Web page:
On the left, our own Sally Cox, daughter of Joan and Greg Cox, meeting Elie Wiesel, world-famous Holocaust survivor, author and Nobel Laureate, at the University of Arkansas. Sally asked Wiesel to autograph a copy of his book, "Night," as a birthday present for her mother. A copy of the inscription, with Joan's Yiddish name, is on the right.
My grandfather came to the US from Lithuania around 1910-1915, leaving behind 1 sister and 5 brothers. He brought one of his brothers to this country before the war. One brother survived and came after the war. I explored the names database of the Yad Vashem Holocaust Museum online and found the records of the deaths of his 3 other brothers. The document in Hebrew is the record documenting the death of my great uncle Shalom Baraker. The second attachment is a translation provided by the museum. The woman listed as the witness was my Dad's cousin who survived the war and immigrated to Haifa in the 1960's and whom I met during my second visit to Israel in 1985. Anyone can search through the Museum's digital data base at http://db.yadvashem.org/names/search.html?language=en to find records relating to people who were killed during the Holocaust.
The Miracle of How a Man Found His Brother
This is the story of Leon, a survivor that I knew in Connecticut. One Shabbat morning while a group of us were studying Torah, we read about Joseph's father sending him to find his brothers. While Joseph was searching for them, a mysterious unnamed man appeared and told him where he would find them. Suddenly, Leon jumped to his feet. He told us how he and his brother hid in various places to avoid capture by the Nazis. Somehow they became separated. At night, as Leon lay in his hiding place, he had no idea where his brother was or if he would be able to find him. He didn't even know if he was alive.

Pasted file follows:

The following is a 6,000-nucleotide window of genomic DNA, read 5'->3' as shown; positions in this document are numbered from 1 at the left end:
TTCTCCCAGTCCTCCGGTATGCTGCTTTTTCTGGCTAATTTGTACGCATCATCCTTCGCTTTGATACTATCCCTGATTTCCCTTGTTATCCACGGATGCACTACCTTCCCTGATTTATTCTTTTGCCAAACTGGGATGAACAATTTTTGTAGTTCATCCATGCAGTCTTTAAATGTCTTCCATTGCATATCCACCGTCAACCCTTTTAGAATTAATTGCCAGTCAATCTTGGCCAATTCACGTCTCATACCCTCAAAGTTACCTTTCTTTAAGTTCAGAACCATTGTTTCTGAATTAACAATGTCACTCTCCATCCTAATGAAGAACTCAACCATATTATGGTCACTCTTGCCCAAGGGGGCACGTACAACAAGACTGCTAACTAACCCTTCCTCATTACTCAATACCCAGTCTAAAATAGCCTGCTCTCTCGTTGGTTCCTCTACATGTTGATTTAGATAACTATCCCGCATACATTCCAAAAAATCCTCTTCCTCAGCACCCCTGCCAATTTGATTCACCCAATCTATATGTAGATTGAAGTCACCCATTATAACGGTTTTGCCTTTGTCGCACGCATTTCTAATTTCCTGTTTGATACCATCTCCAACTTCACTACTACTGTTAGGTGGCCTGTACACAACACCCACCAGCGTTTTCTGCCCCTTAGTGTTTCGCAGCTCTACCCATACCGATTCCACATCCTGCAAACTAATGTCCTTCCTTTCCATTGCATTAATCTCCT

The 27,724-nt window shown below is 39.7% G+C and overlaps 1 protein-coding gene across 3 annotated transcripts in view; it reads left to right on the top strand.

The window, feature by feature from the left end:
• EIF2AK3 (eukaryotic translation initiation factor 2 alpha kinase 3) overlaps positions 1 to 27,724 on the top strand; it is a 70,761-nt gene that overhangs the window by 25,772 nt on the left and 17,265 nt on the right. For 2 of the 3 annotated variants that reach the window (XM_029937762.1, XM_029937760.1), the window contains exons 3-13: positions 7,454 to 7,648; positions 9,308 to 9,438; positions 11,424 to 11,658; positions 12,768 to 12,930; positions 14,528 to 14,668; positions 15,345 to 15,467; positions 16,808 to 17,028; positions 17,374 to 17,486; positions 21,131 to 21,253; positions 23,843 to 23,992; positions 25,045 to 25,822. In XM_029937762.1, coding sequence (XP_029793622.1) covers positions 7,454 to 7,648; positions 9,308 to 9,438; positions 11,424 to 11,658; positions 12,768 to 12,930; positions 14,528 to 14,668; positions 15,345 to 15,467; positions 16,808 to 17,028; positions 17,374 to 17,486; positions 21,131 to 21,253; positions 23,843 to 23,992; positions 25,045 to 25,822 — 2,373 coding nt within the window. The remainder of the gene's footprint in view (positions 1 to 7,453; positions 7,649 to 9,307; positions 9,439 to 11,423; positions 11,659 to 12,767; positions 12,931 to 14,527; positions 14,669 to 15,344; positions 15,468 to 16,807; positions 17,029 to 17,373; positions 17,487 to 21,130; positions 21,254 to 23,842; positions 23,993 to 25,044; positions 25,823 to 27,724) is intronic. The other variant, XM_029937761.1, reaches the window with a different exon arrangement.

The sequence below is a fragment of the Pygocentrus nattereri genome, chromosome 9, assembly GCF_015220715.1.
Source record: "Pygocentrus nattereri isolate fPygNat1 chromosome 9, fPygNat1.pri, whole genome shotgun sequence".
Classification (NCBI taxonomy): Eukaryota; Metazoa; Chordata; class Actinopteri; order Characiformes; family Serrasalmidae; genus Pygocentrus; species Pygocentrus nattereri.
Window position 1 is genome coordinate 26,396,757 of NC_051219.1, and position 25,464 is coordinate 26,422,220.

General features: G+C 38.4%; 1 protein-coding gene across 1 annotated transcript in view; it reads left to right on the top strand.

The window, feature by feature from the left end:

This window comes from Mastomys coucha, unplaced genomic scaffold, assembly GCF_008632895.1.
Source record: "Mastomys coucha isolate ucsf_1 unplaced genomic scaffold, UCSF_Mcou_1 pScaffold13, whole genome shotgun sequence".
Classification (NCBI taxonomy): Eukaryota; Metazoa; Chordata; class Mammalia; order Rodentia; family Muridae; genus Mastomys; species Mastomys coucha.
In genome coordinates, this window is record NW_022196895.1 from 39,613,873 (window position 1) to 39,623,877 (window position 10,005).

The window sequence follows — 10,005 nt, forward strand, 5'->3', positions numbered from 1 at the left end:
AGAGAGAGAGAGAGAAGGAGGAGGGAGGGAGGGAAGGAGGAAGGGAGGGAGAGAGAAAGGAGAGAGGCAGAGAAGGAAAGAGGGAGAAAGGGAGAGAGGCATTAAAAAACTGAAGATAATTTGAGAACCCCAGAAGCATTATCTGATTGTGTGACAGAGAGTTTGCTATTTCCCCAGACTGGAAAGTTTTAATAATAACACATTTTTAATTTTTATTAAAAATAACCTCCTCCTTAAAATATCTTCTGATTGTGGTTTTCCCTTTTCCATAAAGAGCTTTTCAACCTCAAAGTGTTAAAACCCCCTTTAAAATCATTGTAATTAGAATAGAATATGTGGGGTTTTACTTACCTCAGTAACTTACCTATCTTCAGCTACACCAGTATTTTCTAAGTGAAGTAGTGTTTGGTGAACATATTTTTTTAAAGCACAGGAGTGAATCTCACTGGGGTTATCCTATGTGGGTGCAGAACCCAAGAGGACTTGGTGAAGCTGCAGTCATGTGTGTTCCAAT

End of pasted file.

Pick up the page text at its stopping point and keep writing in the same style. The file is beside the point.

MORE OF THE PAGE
Leon described how during the night a man appeared to him. Leon thought he was seeing an angel because he could see right through the man. The visitor told him that his brother was safe and that he was hiding in a certain house in a nearby village. In a blink the man/angel was gone. Leon recalled how in the darkness of night, he carefully went to the other village and found his brother.
Leon sat down as suddenly as he had stood up. The group remained silent, moved beyond words.
Leon's brother also survived the Shoah and moved to New York City.
As the granddaughter of a survivor of the Shoa, who left everything that was familiar to him, filled with the sorrow over having lost his family, what I learned from my Zeide: was" not to forget". I learned to work hard and to get ahead no matter what. He made something out of nothing in America and like many others, besides rebuilding their lives in a new land, he became a part of the community, helped other people who arrived from Poland and, brick by brick, shoulder to shoulder, forged ahead and in their communities, many of them managed to survive.
I think what I remember most about my Zeide is that he was so happy to be alive and he enjoyed even the least important things in life. He tried to pass on his knowledge to us, the traditions of a lifetime lived to the fullest. I also remember how he and his only brother who survived the Shoa, continued to speak Idish (Yiddish) with one another. My Zeide also taught it to his children and when my cousins and I would hear them, we didn’t understand and we saw how he would read the newspaper Di Presse, which was the last local Idish newspaper in Argentina.
Lastly, I’d like to quote something I once read: “It was IIdish whom they once heard speak of a foreign country named Argentina. It was in Idish that they fantasized about and dreamt of this land of liberty, and it was in Idish that they laughed and cried on the ship during the long journey that brought them to this place”.
In memory of Abraham Lachter.